Postharvest

From broad scale dryland cropping systems to intensive irrigated production the Department of Agriculture and Food, Western Australia (DAFWA) works with industry and business to ensure market access locally, interstate and internationally for Western Australian produce.

Handling and storage postharvest is vital to maintaining quality of produce. DAFWA provides information on optimal conditions for storage, including chilling and pest management as well as information on biosecurity in relation to export commodities.

Articles

  • 12 July 2017

    The field establishment of grain crops is the percentage of the sown seed that goes on to produce established plants. At sowing, management and environment are the key issues.

  • 17 July 2017

    Grain stored on farms for seed or livestock feed is an important investment. Protecting the grain from insect attack can be regarded as an exercise in income protection.

  • 12 July 2017

    There are many aspects to consider when seeding grain crops at the break of the season.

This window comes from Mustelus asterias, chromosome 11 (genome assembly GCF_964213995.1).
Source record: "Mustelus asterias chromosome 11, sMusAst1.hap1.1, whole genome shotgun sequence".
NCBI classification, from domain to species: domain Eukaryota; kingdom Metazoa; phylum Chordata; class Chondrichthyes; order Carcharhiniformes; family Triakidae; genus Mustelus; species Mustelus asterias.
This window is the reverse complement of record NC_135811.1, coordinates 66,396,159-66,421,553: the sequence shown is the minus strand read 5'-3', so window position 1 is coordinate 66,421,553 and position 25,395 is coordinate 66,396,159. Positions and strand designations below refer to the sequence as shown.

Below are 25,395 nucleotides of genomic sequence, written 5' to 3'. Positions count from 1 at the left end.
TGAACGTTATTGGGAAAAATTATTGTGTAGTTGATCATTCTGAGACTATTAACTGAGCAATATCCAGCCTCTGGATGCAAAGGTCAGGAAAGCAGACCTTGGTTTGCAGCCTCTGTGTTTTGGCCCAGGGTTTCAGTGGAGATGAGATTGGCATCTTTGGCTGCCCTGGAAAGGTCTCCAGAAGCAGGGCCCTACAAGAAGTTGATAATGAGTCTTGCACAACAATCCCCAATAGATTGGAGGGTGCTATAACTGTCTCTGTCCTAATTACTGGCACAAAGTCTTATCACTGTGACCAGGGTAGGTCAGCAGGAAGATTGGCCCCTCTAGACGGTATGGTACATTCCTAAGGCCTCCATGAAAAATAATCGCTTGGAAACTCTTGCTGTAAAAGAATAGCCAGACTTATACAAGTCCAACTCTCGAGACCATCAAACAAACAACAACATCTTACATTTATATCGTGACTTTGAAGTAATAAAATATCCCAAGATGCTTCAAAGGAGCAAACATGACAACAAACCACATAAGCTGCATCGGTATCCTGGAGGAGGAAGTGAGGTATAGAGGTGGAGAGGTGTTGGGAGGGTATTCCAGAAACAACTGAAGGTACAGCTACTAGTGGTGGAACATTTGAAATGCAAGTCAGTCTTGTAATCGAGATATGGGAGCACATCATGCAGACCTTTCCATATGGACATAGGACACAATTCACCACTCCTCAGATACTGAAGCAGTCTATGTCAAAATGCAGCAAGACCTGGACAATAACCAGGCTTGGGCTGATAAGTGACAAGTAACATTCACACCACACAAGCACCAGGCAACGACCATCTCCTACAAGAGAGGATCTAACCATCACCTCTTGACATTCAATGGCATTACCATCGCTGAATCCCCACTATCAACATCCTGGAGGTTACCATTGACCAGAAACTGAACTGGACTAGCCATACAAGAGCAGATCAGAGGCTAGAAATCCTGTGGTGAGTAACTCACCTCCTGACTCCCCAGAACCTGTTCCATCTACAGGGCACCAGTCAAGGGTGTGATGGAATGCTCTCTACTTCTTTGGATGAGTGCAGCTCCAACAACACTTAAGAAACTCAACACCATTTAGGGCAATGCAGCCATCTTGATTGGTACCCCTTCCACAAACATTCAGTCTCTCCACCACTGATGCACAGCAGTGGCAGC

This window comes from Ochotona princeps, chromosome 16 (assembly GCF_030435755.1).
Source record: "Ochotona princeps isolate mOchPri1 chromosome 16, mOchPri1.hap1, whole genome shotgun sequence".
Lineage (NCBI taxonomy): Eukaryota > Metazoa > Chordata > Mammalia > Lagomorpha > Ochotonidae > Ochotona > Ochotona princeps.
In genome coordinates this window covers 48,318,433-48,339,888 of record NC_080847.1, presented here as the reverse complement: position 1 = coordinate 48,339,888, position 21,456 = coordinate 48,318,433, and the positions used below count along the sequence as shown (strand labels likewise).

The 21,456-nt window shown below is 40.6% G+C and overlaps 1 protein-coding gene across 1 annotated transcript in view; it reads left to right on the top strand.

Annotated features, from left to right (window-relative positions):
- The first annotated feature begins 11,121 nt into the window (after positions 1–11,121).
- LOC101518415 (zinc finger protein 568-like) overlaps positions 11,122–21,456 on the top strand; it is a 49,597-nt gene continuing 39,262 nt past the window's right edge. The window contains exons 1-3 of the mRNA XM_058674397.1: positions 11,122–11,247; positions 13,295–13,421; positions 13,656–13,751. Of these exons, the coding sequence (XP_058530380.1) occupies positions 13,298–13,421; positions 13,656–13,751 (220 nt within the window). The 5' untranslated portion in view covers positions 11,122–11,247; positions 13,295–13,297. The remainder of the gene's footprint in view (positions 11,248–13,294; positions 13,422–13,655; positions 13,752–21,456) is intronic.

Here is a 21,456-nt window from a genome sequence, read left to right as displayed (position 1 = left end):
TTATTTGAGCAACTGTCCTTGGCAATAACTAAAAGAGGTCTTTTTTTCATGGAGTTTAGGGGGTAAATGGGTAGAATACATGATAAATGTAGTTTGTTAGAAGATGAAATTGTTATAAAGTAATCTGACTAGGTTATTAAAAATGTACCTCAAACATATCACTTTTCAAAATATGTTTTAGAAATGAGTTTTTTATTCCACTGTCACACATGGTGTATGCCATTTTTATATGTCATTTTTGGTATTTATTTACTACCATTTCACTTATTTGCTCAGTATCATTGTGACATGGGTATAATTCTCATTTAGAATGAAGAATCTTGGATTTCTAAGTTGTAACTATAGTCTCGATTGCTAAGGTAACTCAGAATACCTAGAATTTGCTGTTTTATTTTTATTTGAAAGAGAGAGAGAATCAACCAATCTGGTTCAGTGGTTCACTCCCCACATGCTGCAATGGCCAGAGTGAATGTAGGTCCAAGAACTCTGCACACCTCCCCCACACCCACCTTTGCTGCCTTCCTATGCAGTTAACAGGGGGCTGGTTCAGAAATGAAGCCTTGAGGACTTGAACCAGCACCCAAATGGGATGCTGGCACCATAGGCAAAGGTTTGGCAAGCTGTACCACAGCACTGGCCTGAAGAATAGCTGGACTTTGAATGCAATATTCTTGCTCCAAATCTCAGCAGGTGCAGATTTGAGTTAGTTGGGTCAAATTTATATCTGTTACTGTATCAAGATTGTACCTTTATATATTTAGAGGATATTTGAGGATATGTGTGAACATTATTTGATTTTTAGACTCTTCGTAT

• 13 September 2017

    Summer weeds can rob subsequent crops of soil nitrogen and stored soil water. They can also reduce crop emergence by causing physical and/or chemical interfence at seeding time.

  • 18 September 2017

    The Pest and Disease Information Service (PaDIS) provides advisory and identification services on animal and plant pests, weeds and diseases that impact Western Australia's agriculture and food ind

  • 17 August 2017

    DDLS Seed Testing and Certification offers a wide range of tests to assess the quality of your seed.

  • 17 July 2017

    Several Western Australian farmers have stored grain underground with minimal deterioration for up to 11 years.

  • 9 December 2016

    Correct postharvest handling is essential to maximise vase life and maintain flower and foliage quality.

  • 4 November 2016

    Exhibiting fruit and vegetables at shows is a popular activity.

  • 14 October 2016

    Carrots are susceptible to a number of postharvest diseases and disorders, many of which can be controlled by good management in the field and in storage.

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